#15: Homeboy Sandman - Subject: Matter EP/Chimera EP
When it was announced late last year that Homeboy Sandman had signed to Stones Throw, it seemed like a great move for all involved. Homeboy Sandman would be able to get the greater exposure that his talent deserves and Stones Throw would be able to add another great artist to their roster and deflect complaints from people who think they don’t put out enough hip hop records anymore. First of a Living Breed, his debut album for the label, mostly fulfilled his promise, but the duds were so weak that they pulled the album out of consideration for this list (“Sputnik,” “What You Want From Me,” and other songs on the album are among the best material he’s ever done, but I never need to hear the beyond-corny “For the Kids” ever again). The two EPs that preceded it, Subject: Matter and Chimera, have the consistency that First of a Living Breed lacks, and when taken together distill everything that makes Homeboy Sandman one of the best rappers today. When making Subject: Matter, Sandman set out to cover topics that had never been covered in hip hop, an impossibly lofty goal that nonetheless spawned an excellent and tremendously varied record. “The Miracle” is an in-depth look into his writing process, “Mine All Mine” raps about his modest possessions and small apartment with the same gravitas that other artists ascribe to their imaginary Benzes and mansions, and “Soap” is about soap cleaning the earth (or something like that). The beats are incredibly varied in sound and style, and each of them fits impeccably with the subject matter of the songs. By contrast, Chimera is a much more muted, dreamy affair, and all six songs have loose, stripped down beats. Also, unlike the previous EP which has several songs where Sandman cuts loose and shows off his dexterous flow, he doesn’t raise his voice at all and he favors slower and simpler flows on Chimera. This relaxed rapping makes the last verse on “Hold Your Head,” possibly the most impressive verse of his entire career, hit like a smack to the head. Sandman has a classic Stones Throw album in him, but for now these two EPs make up the closest thing to a classic that he has yet released.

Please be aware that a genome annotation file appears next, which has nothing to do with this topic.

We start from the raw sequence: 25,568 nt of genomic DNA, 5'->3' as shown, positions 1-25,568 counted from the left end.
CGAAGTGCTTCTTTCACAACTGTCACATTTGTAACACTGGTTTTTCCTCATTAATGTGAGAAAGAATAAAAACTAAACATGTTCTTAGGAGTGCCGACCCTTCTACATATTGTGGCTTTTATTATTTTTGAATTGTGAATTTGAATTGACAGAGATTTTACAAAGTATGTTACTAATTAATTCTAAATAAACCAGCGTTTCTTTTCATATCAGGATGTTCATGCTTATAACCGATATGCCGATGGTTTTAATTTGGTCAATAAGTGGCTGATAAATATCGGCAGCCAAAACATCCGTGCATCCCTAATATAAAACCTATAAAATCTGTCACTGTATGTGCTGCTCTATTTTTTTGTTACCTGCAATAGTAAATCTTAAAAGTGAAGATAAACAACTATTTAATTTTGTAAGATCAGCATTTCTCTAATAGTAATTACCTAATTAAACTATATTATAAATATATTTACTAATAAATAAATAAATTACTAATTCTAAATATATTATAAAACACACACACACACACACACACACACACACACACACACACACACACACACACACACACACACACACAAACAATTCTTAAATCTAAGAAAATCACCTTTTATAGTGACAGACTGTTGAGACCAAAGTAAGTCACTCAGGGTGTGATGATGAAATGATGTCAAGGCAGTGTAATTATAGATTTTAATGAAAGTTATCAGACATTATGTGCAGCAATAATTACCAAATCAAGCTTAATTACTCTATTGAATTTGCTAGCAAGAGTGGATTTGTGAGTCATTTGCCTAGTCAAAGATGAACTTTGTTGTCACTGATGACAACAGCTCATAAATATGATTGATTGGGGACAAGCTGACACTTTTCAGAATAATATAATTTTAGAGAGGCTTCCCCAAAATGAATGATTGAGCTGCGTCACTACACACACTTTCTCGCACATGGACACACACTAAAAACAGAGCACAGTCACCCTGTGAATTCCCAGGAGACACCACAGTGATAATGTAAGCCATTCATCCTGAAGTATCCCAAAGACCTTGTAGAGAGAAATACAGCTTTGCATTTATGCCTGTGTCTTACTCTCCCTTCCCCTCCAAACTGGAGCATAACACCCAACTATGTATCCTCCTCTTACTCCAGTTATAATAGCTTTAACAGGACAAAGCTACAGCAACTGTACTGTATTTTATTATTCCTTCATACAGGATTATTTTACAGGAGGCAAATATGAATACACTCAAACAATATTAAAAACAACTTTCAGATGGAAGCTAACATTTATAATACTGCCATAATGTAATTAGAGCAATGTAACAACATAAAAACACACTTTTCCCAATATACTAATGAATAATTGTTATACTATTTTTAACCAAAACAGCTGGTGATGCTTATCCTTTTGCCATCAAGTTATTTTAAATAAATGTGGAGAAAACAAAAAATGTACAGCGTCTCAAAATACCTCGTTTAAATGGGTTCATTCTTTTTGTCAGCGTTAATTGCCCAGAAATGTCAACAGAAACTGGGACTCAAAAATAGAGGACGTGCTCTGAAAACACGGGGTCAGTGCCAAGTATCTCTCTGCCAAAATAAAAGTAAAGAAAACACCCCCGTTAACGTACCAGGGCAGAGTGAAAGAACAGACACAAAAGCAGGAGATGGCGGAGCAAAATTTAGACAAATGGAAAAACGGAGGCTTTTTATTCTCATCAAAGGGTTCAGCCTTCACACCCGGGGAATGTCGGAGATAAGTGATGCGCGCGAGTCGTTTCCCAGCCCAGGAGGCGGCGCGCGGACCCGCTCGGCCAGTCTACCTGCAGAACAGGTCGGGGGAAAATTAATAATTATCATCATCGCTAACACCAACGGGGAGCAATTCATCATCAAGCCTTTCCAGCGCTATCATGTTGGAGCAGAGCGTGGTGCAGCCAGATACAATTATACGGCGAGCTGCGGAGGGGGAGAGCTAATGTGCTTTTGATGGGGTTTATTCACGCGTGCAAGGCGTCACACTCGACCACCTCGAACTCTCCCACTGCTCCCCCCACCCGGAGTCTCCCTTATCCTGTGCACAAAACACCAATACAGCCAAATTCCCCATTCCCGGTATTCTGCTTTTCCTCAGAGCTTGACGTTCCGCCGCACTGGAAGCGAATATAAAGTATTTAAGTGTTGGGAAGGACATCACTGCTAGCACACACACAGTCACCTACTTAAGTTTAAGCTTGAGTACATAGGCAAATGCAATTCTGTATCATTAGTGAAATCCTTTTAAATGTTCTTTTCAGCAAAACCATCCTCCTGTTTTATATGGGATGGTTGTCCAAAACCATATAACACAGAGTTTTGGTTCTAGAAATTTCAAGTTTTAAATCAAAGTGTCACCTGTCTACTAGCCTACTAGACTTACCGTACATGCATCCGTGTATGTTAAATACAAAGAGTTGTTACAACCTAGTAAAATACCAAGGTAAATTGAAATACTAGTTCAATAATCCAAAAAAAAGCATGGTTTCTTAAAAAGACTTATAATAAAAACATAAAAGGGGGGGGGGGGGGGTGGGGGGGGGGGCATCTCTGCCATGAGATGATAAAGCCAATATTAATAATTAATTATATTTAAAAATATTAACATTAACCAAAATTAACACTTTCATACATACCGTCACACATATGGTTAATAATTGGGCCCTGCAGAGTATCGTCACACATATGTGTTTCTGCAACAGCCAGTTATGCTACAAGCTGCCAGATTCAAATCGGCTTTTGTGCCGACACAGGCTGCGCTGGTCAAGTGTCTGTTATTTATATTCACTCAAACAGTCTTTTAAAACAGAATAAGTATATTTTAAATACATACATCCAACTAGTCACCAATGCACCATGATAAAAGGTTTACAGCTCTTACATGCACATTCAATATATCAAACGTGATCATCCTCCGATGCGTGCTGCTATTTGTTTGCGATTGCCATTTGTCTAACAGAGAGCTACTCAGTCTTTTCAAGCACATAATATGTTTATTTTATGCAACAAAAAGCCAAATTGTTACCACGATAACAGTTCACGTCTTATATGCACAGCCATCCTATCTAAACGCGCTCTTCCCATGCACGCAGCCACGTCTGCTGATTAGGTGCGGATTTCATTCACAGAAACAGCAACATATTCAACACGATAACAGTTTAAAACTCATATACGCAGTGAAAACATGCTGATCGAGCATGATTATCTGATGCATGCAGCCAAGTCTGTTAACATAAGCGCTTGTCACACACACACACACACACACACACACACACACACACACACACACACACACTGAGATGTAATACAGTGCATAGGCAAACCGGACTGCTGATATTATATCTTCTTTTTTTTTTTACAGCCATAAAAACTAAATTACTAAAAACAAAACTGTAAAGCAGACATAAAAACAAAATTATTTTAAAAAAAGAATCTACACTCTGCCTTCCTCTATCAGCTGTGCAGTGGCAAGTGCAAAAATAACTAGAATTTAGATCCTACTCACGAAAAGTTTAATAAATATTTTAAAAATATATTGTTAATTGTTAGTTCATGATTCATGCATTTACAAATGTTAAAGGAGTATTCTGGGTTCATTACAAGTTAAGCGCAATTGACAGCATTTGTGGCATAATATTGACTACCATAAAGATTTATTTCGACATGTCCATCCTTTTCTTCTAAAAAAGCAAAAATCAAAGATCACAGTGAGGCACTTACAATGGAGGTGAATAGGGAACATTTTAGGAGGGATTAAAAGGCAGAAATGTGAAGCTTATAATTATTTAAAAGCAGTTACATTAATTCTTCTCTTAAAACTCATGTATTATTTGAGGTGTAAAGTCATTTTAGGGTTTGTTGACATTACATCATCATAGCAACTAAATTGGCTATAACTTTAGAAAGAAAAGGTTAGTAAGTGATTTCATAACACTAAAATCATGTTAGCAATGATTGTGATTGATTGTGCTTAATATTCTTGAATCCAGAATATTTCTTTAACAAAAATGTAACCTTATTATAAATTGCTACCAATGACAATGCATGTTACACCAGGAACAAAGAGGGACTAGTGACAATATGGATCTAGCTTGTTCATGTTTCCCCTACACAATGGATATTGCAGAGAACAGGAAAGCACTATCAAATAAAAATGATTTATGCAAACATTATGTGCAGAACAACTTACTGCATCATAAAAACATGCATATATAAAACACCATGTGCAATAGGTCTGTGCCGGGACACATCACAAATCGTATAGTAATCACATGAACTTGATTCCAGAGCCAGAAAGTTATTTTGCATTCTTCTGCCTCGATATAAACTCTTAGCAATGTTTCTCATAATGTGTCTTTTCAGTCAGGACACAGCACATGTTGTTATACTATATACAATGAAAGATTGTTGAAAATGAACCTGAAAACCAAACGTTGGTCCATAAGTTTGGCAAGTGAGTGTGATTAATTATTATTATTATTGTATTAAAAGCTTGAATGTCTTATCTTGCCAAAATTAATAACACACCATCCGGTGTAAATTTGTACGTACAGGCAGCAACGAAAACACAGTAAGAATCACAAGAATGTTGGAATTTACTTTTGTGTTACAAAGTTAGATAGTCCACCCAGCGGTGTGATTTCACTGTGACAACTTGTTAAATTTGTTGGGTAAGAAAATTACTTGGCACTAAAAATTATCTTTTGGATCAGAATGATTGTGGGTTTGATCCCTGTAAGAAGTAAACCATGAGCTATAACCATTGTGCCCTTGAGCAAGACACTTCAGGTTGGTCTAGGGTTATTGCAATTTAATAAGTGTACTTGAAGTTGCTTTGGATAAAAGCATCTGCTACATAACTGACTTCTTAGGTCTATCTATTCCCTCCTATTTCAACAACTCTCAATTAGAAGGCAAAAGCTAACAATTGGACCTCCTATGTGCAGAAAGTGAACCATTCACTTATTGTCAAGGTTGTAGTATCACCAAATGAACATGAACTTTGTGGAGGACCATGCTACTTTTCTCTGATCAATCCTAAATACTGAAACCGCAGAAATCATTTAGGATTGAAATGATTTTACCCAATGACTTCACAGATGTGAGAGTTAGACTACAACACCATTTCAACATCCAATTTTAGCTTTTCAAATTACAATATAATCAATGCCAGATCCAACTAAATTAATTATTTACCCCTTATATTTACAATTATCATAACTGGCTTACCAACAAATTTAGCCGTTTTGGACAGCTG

"Mine All Mine" (from Subject: Matter)
"Hold Your Head" (from Chimera)
#14: Gangrene - Vodka & Ayahuasca
First things first: Oh No and the Alchemist, the two rapper/producers that make up Gangrene, are not great rappers. Both got their start as producers, and it is unlikely that they will ever be higher regarded as rappers than as beatmakers. This is not a good kid, m.A.A.d. city type album where you can pore over the lyrics endlessly. This is a beat-driven record, and in that sense, it’s an unqualified success. Oh No and the Alchemist both have very distinct styles, but when they come together to make a Gangrene album, they make Gangrene beats as opposed to Oh No or Alchemist beats, to the point that it is often difficult to discern who produced which song. The beats on Vodka & Ayahuasca are deeply rooted in psychedelic rock, and they have put together an album that fits in with the all-too-small lineage of psychedelic gutter rap albums dating back to Redman’s Dare iz a Darkside from 1994. The primary focus of this album, as evidenced by the titled, is drug use, and they string the songs together with audio clips of people discussing their use of the powerful hallucinogen ayahuasca. Since this isn’t an instrumental project, the rapping has to be a factor in the album’s quality, and thankfully both members have been steadily improving, and have enlisted more talented guests, including Kool G Rap, Prodigy, Evidence, and Roc Marciano, to anchor some of the songs.
They also made one of my favorite music videos of the year for the album’s title track. I actually like the song better with all of the extra sounds from the video, and after absorbing the song through this video for a few weeks before the album came out I had a difficult time adjusting to the album version.
"Vodka & Ayahuasca"
#13: Flying Lotus - Until the Quiet Comes